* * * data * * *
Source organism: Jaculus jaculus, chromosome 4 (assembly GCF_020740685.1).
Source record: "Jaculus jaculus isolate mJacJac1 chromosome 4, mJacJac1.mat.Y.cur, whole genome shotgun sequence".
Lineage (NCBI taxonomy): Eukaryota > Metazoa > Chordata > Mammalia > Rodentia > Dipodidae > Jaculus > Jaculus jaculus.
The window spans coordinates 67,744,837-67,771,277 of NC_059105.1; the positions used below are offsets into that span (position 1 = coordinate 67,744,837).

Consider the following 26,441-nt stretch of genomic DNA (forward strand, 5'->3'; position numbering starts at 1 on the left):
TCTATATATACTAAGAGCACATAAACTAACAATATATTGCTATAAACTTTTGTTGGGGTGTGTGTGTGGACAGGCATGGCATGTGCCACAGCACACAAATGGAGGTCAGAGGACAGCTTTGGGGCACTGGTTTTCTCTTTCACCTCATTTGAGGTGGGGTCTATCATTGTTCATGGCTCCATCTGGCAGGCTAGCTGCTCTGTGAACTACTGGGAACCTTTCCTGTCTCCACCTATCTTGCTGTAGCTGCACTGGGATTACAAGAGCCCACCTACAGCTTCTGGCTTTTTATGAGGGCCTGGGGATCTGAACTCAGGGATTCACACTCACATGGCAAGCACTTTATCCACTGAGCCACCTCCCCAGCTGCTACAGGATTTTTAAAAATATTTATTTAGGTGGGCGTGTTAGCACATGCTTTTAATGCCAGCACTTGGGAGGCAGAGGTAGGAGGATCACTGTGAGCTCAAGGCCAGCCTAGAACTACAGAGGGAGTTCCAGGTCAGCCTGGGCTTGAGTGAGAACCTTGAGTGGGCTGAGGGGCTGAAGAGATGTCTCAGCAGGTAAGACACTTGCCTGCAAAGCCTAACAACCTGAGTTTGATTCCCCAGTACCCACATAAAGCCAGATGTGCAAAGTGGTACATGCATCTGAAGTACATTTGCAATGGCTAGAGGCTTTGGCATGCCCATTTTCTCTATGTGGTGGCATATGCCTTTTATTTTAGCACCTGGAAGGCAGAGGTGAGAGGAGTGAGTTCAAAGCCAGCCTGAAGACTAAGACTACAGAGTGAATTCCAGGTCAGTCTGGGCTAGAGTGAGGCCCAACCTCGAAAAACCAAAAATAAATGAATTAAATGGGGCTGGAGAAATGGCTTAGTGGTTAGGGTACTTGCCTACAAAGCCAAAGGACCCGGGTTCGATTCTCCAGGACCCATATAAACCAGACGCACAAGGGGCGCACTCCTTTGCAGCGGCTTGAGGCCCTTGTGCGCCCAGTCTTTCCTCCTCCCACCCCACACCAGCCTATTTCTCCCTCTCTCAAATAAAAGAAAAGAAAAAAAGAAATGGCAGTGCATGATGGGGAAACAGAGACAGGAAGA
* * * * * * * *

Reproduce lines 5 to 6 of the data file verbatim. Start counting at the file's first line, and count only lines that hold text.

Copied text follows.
Consider the following 26,441-nt stretch of genomic DNA (forward strand, 5'->3'; position numbering starts at 1 on the left):
TCTATATATACTAAGAGCACATAAACTAACAATATATTGCTATAAACTTTTGTTGGGGTGTGTGTGTGGACAGGCATGGCATGTGCCACAGCACACAAATGGAGGTCAGAGGACAGCTTTGGGGCACTGGTTTTCTCTTTCACCTCATTTGAGGTGGGGTCTATCATTGTTCATGGCTCCATCTGGCAGGCTAGCTGCTCTGTGAACTACTGGGAACCTTTCCTGTCTCCACCTATCTTGCTGTAGCTGCACTGGGATTACAAGAGCCCACCTACAGCTTCTGGCTTTTTATGAGGGCCTGGGGATCTGAACTCAGGGATTCACACTCACATGGCAAGCACTTTATCCACTGAGCCACCTCCCCAGCTGCTACAGGATTTTTAAAAATATTTATTTAGGTGGGCGTGTTAGCACATGCTTTTAATGCCAGCACTTGGGAGGCAGAGGTAGGAGGATCACTGTGAGCTCAAGGCCAGCCTAGAACTACAGAGGGAGTTCCAGGTCAGCCTGGGCTTGAGTGAGAACCTTGAGTGGGCTGAGGGGCTGAAGAGATGTCTCAGCAGGTAAGACACTTGCCTGCAAAGCCTAACAACCTGAGTTTGATTCCCCAGTACCCACATAAAGCCAGATGTGCAAAGTGGTACATGCATCTGAAGTACATTTGCAATGGCTAGAGGCTTTGGCATGCCCATTTTCTCTATGTGGTGGCATATGCCTTTTATTTTAGCACCTGGAAGGCAGAGGTGAGAGGAGTGAGTTCAAAGCCAGCCTGAAGACTAAGACTACAGAGTGAATTCCAGGTCAGTCTGGGCTAGAGTGAGGCCCAACCTCGAAAAACCAAAAATAAATGAATTAAATGGGGCTGGAGAAATGGCTTAGTGGTTAGGGTACTTGCCTACAAAGCCAAAGGACCCGGGTTCGATTCTCCAGGACCCATATAAACCAGACGCACAAGGGGCGCACTCCTTTGCAGCGGCTTGAGGCCCTTGTGCGCCCAGTCTTTCCTCCTCCCACCCCACACCAGCCTATTTCTCCCTCTCTCAAATAAAAGAAAAGAAAAAAAGAAATGGCAGTGCATGATGGGGAAACAGAGACAGGAAGA